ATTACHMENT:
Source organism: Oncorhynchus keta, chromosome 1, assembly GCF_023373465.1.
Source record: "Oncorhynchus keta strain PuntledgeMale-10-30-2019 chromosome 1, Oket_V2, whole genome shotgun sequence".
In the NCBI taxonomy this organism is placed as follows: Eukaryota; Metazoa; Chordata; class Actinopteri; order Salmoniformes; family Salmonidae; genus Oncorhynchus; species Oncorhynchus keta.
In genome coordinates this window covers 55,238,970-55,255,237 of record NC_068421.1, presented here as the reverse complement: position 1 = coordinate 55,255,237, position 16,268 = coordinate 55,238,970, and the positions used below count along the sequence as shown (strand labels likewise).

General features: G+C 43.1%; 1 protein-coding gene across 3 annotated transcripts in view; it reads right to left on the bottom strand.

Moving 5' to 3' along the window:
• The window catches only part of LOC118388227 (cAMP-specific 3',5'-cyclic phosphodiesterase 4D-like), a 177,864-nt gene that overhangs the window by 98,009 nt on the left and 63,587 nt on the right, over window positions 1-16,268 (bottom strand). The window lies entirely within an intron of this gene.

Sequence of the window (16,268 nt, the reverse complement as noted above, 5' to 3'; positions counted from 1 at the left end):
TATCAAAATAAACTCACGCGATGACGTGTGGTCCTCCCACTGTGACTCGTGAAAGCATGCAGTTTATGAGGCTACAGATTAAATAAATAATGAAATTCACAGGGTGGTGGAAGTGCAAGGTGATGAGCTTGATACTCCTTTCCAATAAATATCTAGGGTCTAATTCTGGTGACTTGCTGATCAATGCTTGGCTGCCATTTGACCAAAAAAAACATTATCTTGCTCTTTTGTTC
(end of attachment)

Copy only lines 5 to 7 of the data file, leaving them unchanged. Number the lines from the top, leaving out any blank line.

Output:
General features: G+C 43.1%; 1 protein-coding gene across 3 annotated transcripts in view; it reads right to left on the bottom strand.

Moving 5' to 3' along the window:
• The window catches only part of LOC118388227 (cAMP-specific 3',5'-cyclic phosphodiesterase 4D-like), a 177,864-nt gene that overhangs the window by 98,009 nt on the left and 63,587 nt on the right, over window positions 1-16,268 (bottom strand). The window lies entirely within an intron of this gene.